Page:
Review: AAS has a Modular Synth Winner With Multiphonics CV-1

The software realm boasts multiple modular synth apps and plugins for both the iOS and desktop platforms. We previously covered miRack and Audulus on iOS; I experimented with other plugins for the desktop as well. The Moog Modular (Arturia version) and Model 15 definitely stand out on PC and mobile respectively.

When I heard Applied Acoustic Systems crafted their own modular synth environment, Multiphonics CV-1, I immediately needed to check it out. After all, Objeq Delay remains one of my favorite effects plugins; leveraging physical modeling to sufficiently mangle any sonic source in highly musical ways. CV-1 also includes a filter variant of Objeq as a module. I’m sold!

Multiphonics CV-1 Features

  • Modular Synth Environment With Great Sonics and a Clean Interface
  • A Host of Modules: Oscillators, Filters, Envelopes, Mixers, Sequencers, Etc.
  • The AAS Objeq Filter Module Opens New Worlds of Sound Design
  • Creating Your Own Patches is Easy and Fun
  • A Copious Number of Patches Spanning a Wide Array of Sonic Categories
  • Tutorial Patches Help You Learn Patch Architecture
  • Each Patch Has Built-In Delay and Reverb
  • Plugin Compatible With All Major DAWs, Plus a Standalone Version
  • Available For Mac OS X (10.11 and Later) and Windows 10 PCs
  • Only $99 From AAS!

If you remain curious about modular synthesis, but don’t want to spend thousands of dollars on a hardware system, check out CV-1. It offers a great pathway for learning the possibilities of this limitless synthesizer frontier. Once again, the inclusion of the Objeq Filter module also provides a host of unique sonic possibilities, especially in the percussion realm.

The Clean CV-1 Interface Makes It Easy to Use

Unlike many other modular synth software applications, Multiphonics foregoes a skeuomorphic interface. Instead, it features a clean design, similar to the rest of the AAS arsenal. This graphical approach makes sense, as CV-1 doesn’t feature software versions of real-world hardware modular synth modules. It also plays a key role in the ease of use of the app.

Multiphonics CV-1
Multiphonics CV-1 provides an easy to use interface. Screenshot by author.

Surrounding CV-1’s virtual synth rack are four panels. The left panel lets you navigate the patch or module browsers. The right panel provides access to the app’s settings or the built-in delay and reverb effects. The bottom panel includes a virtual keyboard. Finally, the toolbar resides in the top panel, which lets you hide the other three panels. This extra screen real estate helps when navigating a large patch. 

The toolbar also lets you switch between patches, access the excellent CV-1 help system, and includes a level meter. Undo/Redo switches and the ability to control the opacity of patch cables also exist. Again, this clean interface makes playing existing patches and creating new ones an easy process.

I Dream of Virtual Wires

Multiphonics CV-1’s patch creation process offers an easy way to create a vast array of sounds from scratch, as well as modify existing patches. The application includes a host of patches created by some of the top sound designers in the industry. There are also tutorial patches to help you learn the basics. Additionally, nearly all of the sound designer patches include the Patch Info module describing their work – also great for learning.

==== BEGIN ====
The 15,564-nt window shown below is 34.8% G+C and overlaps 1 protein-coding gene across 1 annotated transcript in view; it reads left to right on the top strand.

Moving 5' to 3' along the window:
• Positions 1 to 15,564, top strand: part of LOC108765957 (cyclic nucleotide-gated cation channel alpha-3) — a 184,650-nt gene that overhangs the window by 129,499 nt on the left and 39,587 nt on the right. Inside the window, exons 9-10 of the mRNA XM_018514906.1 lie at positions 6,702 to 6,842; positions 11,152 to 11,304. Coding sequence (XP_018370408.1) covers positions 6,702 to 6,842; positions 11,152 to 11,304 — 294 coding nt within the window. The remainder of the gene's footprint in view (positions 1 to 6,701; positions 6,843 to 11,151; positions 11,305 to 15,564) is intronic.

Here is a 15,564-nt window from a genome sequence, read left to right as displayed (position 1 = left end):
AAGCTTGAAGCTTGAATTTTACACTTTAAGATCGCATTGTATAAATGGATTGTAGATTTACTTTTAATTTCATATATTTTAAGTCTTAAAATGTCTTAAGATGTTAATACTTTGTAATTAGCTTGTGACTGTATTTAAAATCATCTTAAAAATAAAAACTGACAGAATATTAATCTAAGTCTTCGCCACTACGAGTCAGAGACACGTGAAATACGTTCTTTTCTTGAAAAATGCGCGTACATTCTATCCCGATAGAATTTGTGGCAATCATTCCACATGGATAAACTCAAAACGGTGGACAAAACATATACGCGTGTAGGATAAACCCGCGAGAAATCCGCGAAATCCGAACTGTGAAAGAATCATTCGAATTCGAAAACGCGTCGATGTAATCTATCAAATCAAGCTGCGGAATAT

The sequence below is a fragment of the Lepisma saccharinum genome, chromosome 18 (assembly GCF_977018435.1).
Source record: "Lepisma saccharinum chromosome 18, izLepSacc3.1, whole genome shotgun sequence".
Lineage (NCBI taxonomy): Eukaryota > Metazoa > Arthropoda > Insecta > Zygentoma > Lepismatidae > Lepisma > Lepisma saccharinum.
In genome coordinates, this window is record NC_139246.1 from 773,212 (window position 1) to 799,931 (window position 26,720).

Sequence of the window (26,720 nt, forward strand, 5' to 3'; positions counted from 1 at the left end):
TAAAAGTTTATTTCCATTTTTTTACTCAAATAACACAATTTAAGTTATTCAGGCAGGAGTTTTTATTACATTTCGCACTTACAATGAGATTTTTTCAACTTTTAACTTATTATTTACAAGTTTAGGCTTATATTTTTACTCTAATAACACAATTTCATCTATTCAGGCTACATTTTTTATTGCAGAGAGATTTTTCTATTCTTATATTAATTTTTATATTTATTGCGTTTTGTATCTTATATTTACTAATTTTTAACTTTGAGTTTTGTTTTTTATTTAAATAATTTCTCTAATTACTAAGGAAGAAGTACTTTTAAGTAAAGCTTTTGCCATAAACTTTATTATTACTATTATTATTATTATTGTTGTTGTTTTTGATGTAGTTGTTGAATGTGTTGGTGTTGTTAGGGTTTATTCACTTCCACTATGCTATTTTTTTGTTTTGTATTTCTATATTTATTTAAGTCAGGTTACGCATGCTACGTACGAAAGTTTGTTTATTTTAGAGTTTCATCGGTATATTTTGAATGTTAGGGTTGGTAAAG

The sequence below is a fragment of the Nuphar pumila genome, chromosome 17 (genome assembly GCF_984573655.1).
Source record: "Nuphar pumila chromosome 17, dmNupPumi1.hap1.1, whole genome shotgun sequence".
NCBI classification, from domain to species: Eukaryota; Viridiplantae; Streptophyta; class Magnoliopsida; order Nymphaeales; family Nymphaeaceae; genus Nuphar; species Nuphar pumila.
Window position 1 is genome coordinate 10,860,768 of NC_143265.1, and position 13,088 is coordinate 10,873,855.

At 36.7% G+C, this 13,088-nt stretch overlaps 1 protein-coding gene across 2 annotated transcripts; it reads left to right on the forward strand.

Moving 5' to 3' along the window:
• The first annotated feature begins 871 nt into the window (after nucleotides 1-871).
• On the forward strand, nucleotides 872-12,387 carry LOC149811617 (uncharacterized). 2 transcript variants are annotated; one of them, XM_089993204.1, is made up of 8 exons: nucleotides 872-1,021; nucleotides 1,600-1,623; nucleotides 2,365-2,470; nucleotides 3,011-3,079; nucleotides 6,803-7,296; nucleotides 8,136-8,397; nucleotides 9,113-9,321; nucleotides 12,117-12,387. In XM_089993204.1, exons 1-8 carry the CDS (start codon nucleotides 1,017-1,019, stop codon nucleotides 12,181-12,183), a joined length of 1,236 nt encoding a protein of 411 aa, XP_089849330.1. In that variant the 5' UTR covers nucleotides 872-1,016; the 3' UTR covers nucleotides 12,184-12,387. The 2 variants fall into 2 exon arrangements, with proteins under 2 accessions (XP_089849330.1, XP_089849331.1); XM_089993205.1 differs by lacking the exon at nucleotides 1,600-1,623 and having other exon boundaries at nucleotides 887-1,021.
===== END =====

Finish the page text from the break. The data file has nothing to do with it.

CV-1 boasts a copious amount of sonic possibilities. The Classic VCO module includes an FM Input which makes creating patches using that synthesis type a simple process. Check out the robust supply of example patches to get a few insights on FM synthesis for your own work.

There are a host of modules covering the full range of modular synthesis. These include oscillators, filters, mixers, envelopes, and more. Each patch includes a few standard modules, like Keyboard, which provides note, gate, and modulation signals. The Output module sets overall levels with sends to the embedded reverb and delay.

The Macro module provides controllable modulation throughout the patch. At a minimum, map the knobs on your MIDI controller to the four macro controls. Finally, a Clock module is used for sequencing and other time-based fun. Of course, CV-1 supports both internal and external clocks with swing.

The Objeq Filter Module Won My Heart

As mentioned earlier, CV-1 also includes the filter from Objeq Delay as a module. Check out the beat from the Church of Hed track, Sandstoned No. 2 to get a feel for the sonic mangling capabilities of Objeq Delay.

Once again, the inclusion of Objeq Filter is a gamechanger for building your own sound mangling patches, especially those with a world music or percussion focus. Of course, the “world” in question needn’t be in our own solar system. As a modular system without versions of real-world Eurorack modules, Objeq Filter gives CV-1 its own unique sonic depth that likely enhances your interest in the synth.

Of course, building a full range of classic analog patches lies squarely within CV-1’s wheelhouse. Cool examples abound within the presets, with explanations provided by most of the patch creators.

Once again, if you are interested in modular synthesis but want to explore the software realm before spending on hardware, Multiphonics CV-1 belongs on your shortlist. It serves as a perfect introduction to the techniques and sound domain of the Eurorack world. Notably, the standard layouts provided by the included modules make patch design easier. Even Eurorack grognards need to check out the unique sound possibilities of the Objeq Filter module. Once again, it’s a sonic gamechanger. We wholeheartedly recommend Multiphonics CV-1 for anyone looking for a software-based modular synthesis platform. It’s that good!